In this report, we describe three new drugs with significantly improved (up to 400-fold) capacity to inhibit TNFα production in vitro. In addition to the effect on TNFα production, the new compounds along with thalidomide produced an enhancement in the production of IL-10 in LPS-stimulated cells. IL-10 is known to suppress the production of TNFα by human and mouse cells (15,16). TNFα inhibition by these compounds, however, was not mediated by IL-10 since comparable inhibition was found in the presence of neutralizing IL-10 antibodies. The enhancement of IL-10 production by LPS-stimulated cells in association with TNFα inhibition has been reported previously in LPS-stimulated macrophages in vitro (16,17). TNFα inhibition and IL-10 enhancement by thalidomide and analogs was also observed in vivo. The increased production of IL-10 may be partially responsible for the protection from LPS lethality achieved by these drugs since IL-10 neutralization is associated with increased lethality in endotoxemia (18,19). The ability of CC-1069 to protect mice from death due to LPS-induced shock suggests that this class of compounds might be useful in similar clinical situations in humans. Since the potent teratogenic effect of thalidomide is well documented, the analogs are now being tested for their teratogenic potential. Preliminary results are exciting because several analogs appear to be less teratogenic than the parent compound, thalidomide.

Although the focus of the present study was on identifying molecules that inhibit TNFα production more efficiently than thalidomide, it is obvious from these studies, as well as from other published studies (20), that thalidomide and possibly some of its analogs are pleiotropic in their effects. Thalidomide has been shown to act as a teratogen and as a sedative, and also is capable of inhibiting angiogenesis (1,21). It is not clear that these varied physiologic effects are mediated by a common mechanism. The separation of the different effects of thalidomide in the different physiologic situations is a central focus of the ongoing rational drug design program. This should enable us to design drugs that retain the positive effects and eliminate or minimize toxicities and side effects.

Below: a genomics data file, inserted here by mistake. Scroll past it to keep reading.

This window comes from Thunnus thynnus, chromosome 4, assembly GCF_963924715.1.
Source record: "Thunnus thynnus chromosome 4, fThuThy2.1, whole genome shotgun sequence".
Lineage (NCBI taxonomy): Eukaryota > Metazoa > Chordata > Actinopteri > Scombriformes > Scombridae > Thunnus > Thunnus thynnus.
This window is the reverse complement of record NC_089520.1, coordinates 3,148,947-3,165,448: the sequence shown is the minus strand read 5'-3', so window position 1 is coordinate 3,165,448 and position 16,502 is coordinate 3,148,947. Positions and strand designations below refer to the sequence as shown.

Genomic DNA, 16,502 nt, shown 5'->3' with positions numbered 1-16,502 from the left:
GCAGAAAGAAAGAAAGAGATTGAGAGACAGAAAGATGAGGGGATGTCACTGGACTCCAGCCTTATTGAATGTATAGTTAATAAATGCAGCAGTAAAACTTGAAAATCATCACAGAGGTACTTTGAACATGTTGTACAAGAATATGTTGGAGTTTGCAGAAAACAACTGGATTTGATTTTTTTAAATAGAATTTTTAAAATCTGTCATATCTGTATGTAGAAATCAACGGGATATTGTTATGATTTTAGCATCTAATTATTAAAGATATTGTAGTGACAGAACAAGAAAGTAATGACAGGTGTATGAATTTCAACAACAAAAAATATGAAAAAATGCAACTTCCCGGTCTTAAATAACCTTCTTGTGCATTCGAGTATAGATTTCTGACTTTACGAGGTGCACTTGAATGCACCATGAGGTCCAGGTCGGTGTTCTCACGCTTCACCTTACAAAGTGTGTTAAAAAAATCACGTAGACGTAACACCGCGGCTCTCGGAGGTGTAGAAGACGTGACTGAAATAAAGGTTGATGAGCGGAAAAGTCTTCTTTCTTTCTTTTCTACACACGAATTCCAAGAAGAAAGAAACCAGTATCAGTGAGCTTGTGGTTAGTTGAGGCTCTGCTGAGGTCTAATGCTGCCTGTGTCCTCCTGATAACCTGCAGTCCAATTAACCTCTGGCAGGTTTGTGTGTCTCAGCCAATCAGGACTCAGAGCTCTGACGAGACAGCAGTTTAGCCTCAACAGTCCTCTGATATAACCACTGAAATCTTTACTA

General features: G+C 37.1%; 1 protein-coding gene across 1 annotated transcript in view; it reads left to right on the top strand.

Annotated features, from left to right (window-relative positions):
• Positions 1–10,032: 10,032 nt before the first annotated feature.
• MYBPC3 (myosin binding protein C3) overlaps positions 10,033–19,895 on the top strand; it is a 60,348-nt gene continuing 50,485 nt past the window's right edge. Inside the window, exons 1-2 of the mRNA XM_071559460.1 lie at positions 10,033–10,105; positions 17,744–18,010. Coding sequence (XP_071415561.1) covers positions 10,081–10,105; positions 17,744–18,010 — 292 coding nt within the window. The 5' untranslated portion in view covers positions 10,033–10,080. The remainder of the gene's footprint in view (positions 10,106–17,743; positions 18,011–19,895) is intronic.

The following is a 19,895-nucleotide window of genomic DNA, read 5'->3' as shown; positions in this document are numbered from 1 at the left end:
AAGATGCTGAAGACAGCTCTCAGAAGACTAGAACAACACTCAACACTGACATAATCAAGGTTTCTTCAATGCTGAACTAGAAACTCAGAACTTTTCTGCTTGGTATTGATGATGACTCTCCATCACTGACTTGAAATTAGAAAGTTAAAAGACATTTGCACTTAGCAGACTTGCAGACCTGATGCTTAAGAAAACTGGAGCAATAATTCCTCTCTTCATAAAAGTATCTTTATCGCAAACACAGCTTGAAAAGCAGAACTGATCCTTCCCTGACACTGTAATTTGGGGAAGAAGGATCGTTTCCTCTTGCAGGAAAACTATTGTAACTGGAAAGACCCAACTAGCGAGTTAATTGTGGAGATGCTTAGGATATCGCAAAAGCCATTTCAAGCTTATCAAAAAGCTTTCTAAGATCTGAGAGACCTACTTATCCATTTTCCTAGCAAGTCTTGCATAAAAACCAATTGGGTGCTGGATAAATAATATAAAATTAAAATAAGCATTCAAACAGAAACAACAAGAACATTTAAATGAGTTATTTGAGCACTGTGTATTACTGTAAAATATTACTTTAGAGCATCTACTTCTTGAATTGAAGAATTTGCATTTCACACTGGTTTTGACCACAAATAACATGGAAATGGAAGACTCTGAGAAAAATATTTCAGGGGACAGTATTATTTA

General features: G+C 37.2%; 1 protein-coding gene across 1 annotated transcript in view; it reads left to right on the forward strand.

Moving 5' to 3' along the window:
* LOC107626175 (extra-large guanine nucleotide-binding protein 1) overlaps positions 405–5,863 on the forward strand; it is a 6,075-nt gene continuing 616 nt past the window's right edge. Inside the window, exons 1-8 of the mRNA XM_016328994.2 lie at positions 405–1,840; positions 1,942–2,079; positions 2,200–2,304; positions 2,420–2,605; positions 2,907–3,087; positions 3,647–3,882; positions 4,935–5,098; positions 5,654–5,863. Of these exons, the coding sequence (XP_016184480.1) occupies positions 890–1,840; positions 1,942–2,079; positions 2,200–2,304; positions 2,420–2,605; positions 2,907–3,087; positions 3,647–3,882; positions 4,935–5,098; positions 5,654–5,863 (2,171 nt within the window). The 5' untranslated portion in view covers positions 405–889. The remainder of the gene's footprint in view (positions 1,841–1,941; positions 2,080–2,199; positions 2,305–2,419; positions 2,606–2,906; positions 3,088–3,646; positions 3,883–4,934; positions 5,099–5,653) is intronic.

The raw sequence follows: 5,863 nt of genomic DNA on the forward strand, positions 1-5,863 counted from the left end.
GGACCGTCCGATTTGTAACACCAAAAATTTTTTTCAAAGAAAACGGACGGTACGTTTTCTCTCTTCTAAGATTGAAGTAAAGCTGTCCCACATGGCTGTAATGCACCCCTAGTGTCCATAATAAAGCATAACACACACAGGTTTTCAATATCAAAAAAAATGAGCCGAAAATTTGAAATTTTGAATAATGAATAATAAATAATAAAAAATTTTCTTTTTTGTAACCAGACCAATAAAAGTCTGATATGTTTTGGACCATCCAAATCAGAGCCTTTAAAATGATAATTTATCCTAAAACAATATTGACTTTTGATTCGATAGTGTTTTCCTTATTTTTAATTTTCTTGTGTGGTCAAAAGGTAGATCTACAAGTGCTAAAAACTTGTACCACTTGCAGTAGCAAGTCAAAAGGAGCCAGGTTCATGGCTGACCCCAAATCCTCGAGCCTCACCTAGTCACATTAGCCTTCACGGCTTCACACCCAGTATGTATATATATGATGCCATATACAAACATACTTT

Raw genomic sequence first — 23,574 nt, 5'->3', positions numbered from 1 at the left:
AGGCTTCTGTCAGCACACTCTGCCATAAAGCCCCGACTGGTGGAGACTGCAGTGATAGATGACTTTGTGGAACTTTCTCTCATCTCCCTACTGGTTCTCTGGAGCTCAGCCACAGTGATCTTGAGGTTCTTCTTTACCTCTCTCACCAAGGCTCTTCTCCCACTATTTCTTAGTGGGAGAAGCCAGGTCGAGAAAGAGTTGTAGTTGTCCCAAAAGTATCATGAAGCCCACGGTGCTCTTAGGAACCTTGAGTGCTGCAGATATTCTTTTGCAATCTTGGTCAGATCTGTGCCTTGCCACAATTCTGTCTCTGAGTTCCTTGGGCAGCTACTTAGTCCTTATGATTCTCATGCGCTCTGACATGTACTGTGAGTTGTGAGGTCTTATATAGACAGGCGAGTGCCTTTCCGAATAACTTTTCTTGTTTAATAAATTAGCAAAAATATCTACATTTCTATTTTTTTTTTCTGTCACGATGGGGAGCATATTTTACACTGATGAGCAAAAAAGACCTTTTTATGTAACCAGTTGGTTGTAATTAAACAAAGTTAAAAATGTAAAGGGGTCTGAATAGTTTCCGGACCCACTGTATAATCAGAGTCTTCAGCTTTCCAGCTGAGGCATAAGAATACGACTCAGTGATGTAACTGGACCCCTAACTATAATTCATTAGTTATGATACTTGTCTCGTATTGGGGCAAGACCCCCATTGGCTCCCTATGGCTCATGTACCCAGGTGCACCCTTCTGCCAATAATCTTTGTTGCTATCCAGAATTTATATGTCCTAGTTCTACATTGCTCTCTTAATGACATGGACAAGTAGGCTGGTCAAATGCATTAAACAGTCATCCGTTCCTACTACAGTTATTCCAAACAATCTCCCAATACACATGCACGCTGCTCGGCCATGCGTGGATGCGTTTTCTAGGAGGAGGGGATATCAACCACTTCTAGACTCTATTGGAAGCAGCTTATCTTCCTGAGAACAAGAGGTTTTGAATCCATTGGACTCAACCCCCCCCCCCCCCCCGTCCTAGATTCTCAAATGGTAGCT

This study was supported in part by U.S. Public Health Service Grant AI-33124 and the Celgene Corporation. Andre Luis Moreira is a Villares Fellow. We would like to thank Marguerite Nulty for secretarial help, Judy Adams for helping in preparing the figures, and Dr. Victoria Freedman for critical and helpful discussions during the preparation of this manuscript.

Authors’ Affiliations

Celgene Corporation, Warren, New Jersey, USA
Laboratory of Cellular Physiology and Immunology, The Rockefeller University, 1230 York Avenue, New York, New York 10021, USA


  1. Mellin GW, Katzenstein. (1994) The saga of thalidomide: Neuropathy to embriopathy, with case reports and congenial anomalies. N. Engl. J. Med. 267: 1184–1244.View ArticleGoogle Scholar
  2. Sampaio EP, Sarno EN, Gallily R, Cohn ZA, Kaplan G. (1991) Thalidomide selectively inhibits tumor necrosis factor α production by stimulated human monocytes. J. Exp. Med. 173: 699–703.View ArticlePubMedGoogle Scholar
  3. Moreira AL, Sampaio EP, Zmuidzinas A, Frindt P, Smith KA, Kaplan G. (1993) Thalidomide exerts its inhibition action on tumor necrosis factor α by enhancing mRNA degradation. J. Exp. Med. 177: 1675–1680.View ArticlePubMedGoogle Scholar